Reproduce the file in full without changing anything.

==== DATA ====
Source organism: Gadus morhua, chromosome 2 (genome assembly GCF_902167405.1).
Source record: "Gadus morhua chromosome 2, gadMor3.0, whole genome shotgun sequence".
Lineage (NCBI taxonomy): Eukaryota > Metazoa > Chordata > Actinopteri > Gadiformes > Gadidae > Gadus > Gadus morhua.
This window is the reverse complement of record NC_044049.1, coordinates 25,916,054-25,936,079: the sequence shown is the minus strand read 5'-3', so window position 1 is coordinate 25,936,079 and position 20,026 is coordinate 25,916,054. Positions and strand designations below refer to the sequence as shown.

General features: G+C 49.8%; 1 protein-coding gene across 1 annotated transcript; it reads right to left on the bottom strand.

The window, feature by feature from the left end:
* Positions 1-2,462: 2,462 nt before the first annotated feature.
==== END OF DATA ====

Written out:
Source organism: Gadus morhua, chromosome 2 (genome assembly GCF_902167405.1).
Source record: "Gadus morhua chromosome 2, gadMor3.0, whole genome shotgun sequence".
Lineage (NCBI taxonomy): Eukaryota > Metazoa > Chordata > Actinopteri > Gadiformes > Gadidae > Gadus > Gadus morhua.
This window is the reverse complement of record NC_044049.1, coordinates 25,916,054-25,936,079: the sequence shown is the minus strand read 5'-3', so window position 1 is coordinate 25,936,079 and position 20,026 is coordinate 25,916,054. Positions and strand designations below refer to the sequence as shown.

General features: G+C 49.8%; 1 protein-coding gene across 1 annotated transcript; it reads right to left on the bottom strand.

The window, feature by feature from the left end:
* Positions 1-2,462: 2,462 nt before the first annotated feature.